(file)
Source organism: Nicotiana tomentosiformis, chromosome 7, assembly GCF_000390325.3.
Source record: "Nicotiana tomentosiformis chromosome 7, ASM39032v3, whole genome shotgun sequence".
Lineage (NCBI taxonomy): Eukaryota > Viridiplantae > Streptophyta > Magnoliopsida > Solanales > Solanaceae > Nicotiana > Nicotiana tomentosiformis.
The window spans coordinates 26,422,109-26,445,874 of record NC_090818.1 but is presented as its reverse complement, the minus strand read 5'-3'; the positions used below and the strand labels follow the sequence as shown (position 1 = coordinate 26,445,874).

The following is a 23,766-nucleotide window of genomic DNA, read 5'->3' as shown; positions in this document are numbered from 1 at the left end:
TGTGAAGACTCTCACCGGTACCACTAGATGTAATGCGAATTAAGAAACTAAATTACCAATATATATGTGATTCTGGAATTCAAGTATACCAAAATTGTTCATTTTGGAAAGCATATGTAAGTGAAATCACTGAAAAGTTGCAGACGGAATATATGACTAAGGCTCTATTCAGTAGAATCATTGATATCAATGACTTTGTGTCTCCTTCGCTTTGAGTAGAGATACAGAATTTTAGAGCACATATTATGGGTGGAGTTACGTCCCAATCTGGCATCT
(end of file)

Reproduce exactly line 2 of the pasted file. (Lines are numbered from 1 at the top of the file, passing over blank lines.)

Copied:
Source record: "Nicotiana tomentosiformis chromosome 7, ASM39032v3, whole genome shotgun sequence".